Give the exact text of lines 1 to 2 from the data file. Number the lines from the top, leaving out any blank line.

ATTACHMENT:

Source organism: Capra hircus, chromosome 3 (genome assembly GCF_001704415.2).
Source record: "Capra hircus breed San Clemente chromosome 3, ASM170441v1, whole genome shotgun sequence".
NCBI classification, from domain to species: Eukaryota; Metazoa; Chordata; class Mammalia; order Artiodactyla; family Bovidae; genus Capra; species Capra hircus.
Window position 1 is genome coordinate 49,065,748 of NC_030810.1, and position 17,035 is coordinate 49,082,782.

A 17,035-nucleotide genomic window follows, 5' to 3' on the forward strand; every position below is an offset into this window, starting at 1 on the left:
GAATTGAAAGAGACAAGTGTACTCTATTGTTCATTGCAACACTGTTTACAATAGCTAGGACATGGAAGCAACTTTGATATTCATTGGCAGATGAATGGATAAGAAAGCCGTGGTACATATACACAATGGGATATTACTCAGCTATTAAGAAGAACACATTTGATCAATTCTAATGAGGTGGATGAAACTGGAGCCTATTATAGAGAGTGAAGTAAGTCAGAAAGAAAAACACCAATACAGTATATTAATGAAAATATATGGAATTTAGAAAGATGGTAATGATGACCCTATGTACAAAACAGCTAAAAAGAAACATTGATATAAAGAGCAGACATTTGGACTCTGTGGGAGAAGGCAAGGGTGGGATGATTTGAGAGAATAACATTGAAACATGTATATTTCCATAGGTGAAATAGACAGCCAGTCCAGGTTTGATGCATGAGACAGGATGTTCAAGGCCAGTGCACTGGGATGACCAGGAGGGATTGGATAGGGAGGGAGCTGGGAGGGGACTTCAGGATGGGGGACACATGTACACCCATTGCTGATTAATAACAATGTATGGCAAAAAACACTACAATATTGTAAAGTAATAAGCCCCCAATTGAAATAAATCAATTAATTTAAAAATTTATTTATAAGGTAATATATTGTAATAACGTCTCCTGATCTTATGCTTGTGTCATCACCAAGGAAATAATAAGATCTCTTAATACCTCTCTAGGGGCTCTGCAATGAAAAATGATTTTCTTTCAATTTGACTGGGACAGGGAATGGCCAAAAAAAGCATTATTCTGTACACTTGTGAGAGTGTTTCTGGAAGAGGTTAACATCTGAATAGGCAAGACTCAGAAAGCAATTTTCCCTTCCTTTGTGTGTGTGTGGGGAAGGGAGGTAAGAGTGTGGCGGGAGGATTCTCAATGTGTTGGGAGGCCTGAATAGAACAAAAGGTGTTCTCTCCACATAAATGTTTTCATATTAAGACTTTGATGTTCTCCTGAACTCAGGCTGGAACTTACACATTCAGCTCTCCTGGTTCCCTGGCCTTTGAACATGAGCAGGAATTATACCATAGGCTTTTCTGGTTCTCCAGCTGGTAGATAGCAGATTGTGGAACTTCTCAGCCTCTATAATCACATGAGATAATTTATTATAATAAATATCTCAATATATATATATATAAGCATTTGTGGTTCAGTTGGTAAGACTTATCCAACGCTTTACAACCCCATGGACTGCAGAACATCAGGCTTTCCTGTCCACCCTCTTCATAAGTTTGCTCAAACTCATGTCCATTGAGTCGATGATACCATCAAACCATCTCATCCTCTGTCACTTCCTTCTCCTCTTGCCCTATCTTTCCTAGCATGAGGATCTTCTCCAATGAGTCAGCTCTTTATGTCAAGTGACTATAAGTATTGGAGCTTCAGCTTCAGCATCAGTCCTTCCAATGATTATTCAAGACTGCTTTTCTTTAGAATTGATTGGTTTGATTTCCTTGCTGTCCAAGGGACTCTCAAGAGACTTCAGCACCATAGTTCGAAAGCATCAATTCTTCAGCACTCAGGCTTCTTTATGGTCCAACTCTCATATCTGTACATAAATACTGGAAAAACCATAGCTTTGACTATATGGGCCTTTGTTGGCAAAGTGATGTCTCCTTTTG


Source organism: Capra hircus, chromosome 3 (genome assembly GCF_001704415.2).
Source record: "Capra hircus breed San Clemente chromosome 3, ASM170441v1, whole genome shotgun sequence".